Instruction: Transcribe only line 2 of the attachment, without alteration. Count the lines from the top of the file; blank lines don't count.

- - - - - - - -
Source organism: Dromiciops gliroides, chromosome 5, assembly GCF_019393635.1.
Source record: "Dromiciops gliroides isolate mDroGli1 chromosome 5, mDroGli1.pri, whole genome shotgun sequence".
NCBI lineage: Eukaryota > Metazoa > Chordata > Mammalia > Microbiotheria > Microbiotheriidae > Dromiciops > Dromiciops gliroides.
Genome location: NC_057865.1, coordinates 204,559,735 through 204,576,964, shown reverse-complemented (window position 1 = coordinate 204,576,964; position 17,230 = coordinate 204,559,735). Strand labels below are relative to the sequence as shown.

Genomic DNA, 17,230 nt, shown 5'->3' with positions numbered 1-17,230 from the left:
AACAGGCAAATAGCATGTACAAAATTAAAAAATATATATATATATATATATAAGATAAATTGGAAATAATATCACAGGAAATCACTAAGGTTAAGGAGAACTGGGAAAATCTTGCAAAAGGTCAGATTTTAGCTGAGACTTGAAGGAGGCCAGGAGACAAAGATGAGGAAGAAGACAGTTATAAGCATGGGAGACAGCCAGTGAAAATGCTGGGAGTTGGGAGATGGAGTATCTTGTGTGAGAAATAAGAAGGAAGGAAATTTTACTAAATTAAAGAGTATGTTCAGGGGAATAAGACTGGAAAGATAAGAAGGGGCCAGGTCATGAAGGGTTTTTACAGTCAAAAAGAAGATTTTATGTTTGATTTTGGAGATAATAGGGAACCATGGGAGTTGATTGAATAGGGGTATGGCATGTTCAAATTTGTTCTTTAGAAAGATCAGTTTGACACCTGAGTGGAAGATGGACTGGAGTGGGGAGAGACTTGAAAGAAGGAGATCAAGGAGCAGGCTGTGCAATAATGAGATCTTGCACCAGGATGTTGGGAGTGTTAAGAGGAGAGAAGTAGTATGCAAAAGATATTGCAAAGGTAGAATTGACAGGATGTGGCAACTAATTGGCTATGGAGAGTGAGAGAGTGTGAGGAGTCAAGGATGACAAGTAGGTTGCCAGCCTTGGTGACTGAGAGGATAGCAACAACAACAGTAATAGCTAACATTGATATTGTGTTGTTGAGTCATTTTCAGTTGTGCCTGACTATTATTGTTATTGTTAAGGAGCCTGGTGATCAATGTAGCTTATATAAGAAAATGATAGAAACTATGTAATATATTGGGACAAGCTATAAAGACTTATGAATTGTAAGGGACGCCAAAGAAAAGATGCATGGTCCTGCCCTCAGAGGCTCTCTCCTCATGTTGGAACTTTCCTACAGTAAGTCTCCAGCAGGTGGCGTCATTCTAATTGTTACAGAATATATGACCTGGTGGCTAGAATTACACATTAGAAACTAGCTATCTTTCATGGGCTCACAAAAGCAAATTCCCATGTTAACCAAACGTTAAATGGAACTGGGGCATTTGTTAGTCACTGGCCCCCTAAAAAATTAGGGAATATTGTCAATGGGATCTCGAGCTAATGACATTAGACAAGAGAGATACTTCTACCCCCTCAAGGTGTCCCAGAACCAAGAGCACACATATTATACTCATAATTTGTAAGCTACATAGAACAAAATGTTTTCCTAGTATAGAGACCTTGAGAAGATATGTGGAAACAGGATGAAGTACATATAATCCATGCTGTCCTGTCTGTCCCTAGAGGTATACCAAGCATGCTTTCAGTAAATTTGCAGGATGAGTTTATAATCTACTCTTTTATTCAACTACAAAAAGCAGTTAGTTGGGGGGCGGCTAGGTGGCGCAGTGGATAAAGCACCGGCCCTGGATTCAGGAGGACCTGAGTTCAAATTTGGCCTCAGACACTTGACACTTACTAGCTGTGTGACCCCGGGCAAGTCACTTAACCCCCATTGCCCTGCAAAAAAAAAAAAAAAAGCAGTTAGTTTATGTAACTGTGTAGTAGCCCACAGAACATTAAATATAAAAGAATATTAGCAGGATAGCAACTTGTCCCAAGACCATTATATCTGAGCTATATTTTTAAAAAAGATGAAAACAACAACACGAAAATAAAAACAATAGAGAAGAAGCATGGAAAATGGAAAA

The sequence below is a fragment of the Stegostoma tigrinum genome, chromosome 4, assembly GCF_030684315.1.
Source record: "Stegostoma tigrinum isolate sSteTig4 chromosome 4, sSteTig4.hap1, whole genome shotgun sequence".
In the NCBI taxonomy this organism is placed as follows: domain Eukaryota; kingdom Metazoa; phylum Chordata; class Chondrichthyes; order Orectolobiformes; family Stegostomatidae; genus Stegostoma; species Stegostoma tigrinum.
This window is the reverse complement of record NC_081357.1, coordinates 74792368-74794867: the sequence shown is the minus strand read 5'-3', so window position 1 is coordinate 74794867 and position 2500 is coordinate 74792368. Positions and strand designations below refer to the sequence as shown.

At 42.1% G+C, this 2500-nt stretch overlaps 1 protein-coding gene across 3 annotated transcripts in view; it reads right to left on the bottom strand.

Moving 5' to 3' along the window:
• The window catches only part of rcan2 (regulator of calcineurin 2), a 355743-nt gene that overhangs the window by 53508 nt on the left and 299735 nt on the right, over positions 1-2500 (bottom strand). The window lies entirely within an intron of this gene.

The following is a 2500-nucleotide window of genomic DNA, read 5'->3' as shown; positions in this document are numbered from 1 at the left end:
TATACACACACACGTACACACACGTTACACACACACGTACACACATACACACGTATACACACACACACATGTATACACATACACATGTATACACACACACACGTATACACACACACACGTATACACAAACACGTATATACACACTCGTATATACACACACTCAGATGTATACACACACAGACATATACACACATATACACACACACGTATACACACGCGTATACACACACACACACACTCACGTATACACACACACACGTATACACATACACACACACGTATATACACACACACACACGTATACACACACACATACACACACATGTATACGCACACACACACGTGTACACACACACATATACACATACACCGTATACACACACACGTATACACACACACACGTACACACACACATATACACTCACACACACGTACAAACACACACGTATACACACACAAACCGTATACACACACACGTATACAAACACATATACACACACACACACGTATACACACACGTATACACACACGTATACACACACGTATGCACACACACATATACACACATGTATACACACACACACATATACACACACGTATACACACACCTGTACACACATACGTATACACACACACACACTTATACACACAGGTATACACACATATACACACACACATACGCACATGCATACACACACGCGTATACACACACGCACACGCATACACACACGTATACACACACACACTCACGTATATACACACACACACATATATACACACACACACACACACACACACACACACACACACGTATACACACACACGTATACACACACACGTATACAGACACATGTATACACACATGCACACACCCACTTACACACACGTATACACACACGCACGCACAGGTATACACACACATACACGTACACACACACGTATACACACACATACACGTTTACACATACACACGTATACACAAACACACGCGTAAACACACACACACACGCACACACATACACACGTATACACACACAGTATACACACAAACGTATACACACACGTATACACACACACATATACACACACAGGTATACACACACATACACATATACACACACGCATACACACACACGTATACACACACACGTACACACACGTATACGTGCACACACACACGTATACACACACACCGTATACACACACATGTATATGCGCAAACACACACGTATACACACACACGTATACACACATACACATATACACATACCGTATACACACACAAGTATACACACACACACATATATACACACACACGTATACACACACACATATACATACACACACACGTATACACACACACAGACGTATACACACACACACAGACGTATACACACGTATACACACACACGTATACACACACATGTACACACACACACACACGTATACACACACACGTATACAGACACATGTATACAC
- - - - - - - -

Source record: "Dromiciops gliroides isolate mDroGli1 chromosome 5, mDroGli1.pri, whole genome shotgun sequence".